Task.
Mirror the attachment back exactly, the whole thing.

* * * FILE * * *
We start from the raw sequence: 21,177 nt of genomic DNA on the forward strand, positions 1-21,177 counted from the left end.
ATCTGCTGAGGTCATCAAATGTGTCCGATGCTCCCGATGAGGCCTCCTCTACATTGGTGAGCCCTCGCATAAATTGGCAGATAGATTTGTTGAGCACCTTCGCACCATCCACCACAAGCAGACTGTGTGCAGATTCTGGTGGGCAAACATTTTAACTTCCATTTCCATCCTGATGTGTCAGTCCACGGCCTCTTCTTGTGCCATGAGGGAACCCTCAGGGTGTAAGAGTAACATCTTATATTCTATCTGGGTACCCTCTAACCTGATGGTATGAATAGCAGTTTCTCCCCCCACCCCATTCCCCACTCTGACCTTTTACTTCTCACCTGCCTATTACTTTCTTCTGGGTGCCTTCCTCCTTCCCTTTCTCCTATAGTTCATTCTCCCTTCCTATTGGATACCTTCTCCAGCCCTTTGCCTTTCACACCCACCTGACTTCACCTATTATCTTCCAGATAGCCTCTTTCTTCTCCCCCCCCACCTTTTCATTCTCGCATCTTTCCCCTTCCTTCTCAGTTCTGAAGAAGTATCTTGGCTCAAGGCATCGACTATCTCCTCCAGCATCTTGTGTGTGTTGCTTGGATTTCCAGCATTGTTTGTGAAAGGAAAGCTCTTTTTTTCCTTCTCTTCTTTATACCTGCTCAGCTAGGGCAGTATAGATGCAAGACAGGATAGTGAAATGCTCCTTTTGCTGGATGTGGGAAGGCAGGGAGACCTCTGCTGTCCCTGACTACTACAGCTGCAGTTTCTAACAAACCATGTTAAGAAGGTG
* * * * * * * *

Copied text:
We start from the raw sequence: 21,177 nt of genomic DNA on the forward strand, positions 1-21,177 counted from the left end.
ATCTGCTGAGGTCATCAAATGTGTCCGATGCTCCCGATGAGGCCTCCTCTACATTGGTGAGCCCTCGCATAAATTGGCAGATAGATTTGTTGAGCACCTTCGCACCATCCACCACAAGCAGACTGTGTGCAGATTCTGGTGGGCAAACATTTTAACTTCCATTTCCATCCTGATGTGTCAGTCCACGGCCTCTTCTTGTGCCATGAGGGAACCCTCAGGGTGTAAGAGTAACATCTTATATTCTATCTGGGTACCCTCTAACCTGATGGTATGAATAGCAGTTTCTCCCCCCACCCCATTCCCCACTCTGACCTTTTACTTCTCACCTGCCTATTACTTTCTTCTGGGTGCCTTCCTCCTTCCCTTTCTCCTATAGTTCATTCTCCCTTCCTATTGGATACCTTCTCCAGCCCTTTGCCTTTCACACCCACCTGACTTCACCTATTATCTTCCAGATAGCCTCTTTCTTCTCCCCCCCCACCTTTTCATTCTCGCATCTTTCCCCTTCCTTCTCAGTTCTGAAGAAGTATCTTGGCTCAAGGCATCGACTATCTCCTCCAGCATCTTGTGTGTGTTGCTTGGATTTCCAGCATTGTTTGTGAAAGGAAAGCTCTTTTTTTCCTTCTCTTCTTTATACCTGCTCAGCTAGGGCAGTATAGATGCAAGACAGGATAGTGAAATGCTCCTTTTGCTGGATGTGGGAAGGCAGGGAGACCTCTGCTGTCCCTGACTACTACAGCTGCAGTTTCTAACAAACCATGTTAAGAAGGTG